Ice Queen: Julieanne Kost’s Adventures in Antarctica

By Jordan Kushins

When an opportunity arose to photograph Antarctica, Julieanne Kost booked herself a spot—a full two years in advance of the expedition.

Because Kost is busy. As the principal digital evangelist for Adobe Lightroom CC and Adobe Photoshop CC, the mega-creative woman spends many of her waking hours helping people who make photographs master the products that will help them craft their vision. She travels often for work, so her schedule is super tight.

Sure, committing so early was a way to accommodate her hectic calendar, but this particular journey was something different—something decades in the making. “I’ve always wanted to go there, ever since I was a little kid,” Kost says. “So it was more like a lifetime of waiting.” 

The long lead time allowed her to equip herself for the epic adventure mentally, logistically, and creatively. “I did some historical research, but more visual research,” she says. “There’s so much beautiful cinematography that’s been done there, in movies and shows like Antarctica: A Year on the Ice and Frozen Planet. I also looked at a ton of still imagery; partly to see what was in store for me, but also to see things other people had shot.”

Though Kost began to develop a mental picture of what she wanted to capture, she made sure to go in with an open mind. “I knew I’d only see a small part of the region,” she says, noting with no small amount of glee that it meant she could earnestly report back, “I only experienced the tip of the iceberg.” 

So she kept her expectations in check. “I tried not to be too attached to the idea of getting one particular image,” she says. Part of this was practical. The weather in Antarctica is temperamental at best—with cloud covers and algae blooms rolling in within minutes—and downright aggressive at worst. Basically: You never know what you’re going to get. “One pragmatic thing I was anxious about was the extreme wet and cold,” she says. “I’m okay with being miserable, but it does shift how and what you’re able to photograph, and your process in general. I was nervous that it would be sleeting or raining the whole time.”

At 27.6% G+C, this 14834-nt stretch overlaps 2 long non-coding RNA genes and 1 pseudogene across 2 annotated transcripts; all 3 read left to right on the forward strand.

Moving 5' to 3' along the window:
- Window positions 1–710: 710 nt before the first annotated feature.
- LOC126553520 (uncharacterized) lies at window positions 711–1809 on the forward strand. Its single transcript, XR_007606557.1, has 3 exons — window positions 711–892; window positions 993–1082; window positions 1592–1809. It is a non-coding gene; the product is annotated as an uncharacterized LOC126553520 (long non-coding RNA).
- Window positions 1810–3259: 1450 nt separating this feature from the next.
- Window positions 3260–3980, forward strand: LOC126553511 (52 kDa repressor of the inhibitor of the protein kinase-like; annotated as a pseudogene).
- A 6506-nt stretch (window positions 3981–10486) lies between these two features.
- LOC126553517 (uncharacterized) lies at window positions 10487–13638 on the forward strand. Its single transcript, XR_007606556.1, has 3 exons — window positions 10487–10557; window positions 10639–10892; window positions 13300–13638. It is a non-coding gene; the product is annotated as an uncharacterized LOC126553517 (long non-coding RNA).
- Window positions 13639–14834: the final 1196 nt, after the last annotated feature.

After flying through Chile, she arrived at the Ocean Nova exhibition ship with 15 other photographers, and the reality that greeted her was mercifully manageable. “We were so, so fortunate,” she says. “It was between 20 and 30 degrees the whole time.” While the temperature was consistent, afternoons spent on the Zodiac boats—two ultra-durable, inflatable vessels Kost and crew used to navigate the freezing waters—offered a diverse selection of Mother Nature’s moods. 

“It could be very windy on the Zodiac,” she says, “and things could change dramatically within 15 minutes.” Because of these shifts, Kost had to be ready for anything. “I always brought two camera bodies with me—a Canon 5Ds and a Canon 5DMark III—in case one of them failed.” She also packed Canon 16-35 f2.8 and Canon 70-200 f2.8 lenses. Bringing both was a strategic move to push herself beyond her comfort zone. “I tend to stick to one lens,” she says. “But before I went I put together a general shot list. Basically, I wanted to make sure I had a variety of images; that among all the detailed ice pictures, I didn’t forget to get frame-of-reference images to give some perspective.” All of this gear went in a waterproof bag that she toted around. (She also had “tons” of batteries—they lose power faster when it’s cold—and memory cards at the camp.)